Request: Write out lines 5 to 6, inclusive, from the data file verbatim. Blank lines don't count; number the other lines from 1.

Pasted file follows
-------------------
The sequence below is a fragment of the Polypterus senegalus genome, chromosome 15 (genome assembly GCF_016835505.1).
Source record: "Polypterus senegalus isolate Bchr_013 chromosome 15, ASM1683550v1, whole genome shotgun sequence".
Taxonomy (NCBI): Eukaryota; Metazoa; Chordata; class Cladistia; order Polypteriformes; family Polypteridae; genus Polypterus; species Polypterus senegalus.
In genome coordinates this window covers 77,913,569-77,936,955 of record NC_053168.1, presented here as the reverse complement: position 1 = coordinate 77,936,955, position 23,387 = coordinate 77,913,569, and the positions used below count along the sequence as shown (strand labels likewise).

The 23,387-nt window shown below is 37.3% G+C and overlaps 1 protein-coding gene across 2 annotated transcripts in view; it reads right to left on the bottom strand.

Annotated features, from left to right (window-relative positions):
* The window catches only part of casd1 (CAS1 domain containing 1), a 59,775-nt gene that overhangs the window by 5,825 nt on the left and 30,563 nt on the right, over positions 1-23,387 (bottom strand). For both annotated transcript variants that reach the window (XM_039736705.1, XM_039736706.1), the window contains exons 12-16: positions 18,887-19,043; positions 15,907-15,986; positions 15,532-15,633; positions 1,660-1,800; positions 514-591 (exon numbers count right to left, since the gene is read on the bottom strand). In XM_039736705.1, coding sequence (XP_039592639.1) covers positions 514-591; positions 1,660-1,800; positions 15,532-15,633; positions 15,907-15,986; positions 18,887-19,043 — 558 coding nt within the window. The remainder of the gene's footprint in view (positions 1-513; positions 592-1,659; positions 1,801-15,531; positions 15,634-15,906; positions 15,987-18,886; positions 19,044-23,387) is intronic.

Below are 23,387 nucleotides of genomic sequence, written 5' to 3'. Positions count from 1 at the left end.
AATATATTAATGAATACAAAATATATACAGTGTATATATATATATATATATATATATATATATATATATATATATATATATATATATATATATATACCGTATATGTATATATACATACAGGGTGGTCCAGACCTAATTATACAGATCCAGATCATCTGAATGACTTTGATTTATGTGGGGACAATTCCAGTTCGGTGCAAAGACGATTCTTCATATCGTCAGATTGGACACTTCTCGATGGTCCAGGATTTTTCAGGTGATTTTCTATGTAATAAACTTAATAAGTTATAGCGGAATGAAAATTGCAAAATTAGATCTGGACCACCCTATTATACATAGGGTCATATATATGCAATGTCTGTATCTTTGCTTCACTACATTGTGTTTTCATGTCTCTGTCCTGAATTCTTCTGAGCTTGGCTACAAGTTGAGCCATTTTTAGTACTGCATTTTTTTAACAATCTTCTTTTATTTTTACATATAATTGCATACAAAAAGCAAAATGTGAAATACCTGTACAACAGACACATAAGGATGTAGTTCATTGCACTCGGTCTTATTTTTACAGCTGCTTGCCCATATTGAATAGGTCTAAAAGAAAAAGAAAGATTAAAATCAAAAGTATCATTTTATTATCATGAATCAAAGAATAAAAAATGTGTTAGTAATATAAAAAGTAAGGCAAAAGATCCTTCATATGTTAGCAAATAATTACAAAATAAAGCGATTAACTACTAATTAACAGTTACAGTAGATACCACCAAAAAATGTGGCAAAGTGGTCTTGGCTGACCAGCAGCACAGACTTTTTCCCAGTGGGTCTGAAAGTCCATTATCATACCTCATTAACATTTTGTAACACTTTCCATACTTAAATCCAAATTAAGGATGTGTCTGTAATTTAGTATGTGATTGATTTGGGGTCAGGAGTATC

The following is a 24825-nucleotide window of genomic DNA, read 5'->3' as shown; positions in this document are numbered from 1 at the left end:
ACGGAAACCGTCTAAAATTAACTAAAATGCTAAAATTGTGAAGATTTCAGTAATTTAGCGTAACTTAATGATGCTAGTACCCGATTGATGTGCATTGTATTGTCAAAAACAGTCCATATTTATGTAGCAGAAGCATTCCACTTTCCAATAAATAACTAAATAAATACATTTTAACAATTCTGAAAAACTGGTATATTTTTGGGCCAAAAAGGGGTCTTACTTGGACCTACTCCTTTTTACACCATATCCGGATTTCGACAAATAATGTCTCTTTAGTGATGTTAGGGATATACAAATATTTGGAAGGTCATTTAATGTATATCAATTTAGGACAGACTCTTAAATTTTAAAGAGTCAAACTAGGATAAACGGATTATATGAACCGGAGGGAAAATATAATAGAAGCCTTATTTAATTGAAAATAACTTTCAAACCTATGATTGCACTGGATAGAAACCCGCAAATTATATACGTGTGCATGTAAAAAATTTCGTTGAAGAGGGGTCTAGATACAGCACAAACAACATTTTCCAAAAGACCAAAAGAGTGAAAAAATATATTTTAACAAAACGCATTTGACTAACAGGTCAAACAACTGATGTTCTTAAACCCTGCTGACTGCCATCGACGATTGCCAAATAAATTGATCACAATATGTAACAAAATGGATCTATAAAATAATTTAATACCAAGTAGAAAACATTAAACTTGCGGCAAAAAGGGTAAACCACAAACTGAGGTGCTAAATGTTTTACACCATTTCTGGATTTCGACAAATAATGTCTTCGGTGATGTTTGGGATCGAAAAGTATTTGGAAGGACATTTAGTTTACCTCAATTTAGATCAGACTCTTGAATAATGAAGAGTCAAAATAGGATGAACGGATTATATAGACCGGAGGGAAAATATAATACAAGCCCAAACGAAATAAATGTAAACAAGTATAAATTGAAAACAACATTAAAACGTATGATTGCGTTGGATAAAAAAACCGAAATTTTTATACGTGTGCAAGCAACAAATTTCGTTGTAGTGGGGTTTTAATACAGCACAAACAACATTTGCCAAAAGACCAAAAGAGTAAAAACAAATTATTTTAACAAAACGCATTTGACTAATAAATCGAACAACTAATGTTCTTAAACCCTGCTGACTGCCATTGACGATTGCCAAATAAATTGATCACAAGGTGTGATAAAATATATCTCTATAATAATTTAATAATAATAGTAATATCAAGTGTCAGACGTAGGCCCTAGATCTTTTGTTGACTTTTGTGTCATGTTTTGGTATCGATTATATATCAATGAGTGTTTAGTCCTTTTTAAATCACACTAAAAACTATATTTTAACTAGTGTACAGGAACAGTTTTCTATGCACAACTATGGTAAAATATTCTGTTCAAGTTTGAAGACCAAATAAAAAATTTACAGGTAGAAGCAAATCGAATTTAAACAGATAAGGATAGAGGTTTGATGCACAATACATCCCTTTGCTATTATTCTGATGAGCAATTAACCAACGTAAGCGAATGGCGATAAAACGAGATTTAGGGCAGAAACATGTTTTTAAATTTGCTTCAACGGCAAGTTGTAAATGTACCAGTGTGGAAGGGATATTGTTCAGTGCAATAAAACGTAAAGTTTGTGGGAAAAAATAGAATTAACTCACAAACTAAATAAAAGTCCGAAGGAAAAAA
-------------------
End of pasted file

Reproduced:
The 23,387-nt window shown below is 37.3% G+C and overlaps 1 protein-coding gene across 2 annotated transcripts in view; it reads right to left on the bottom strand.

Annotated features, from left to right (window-relative positions):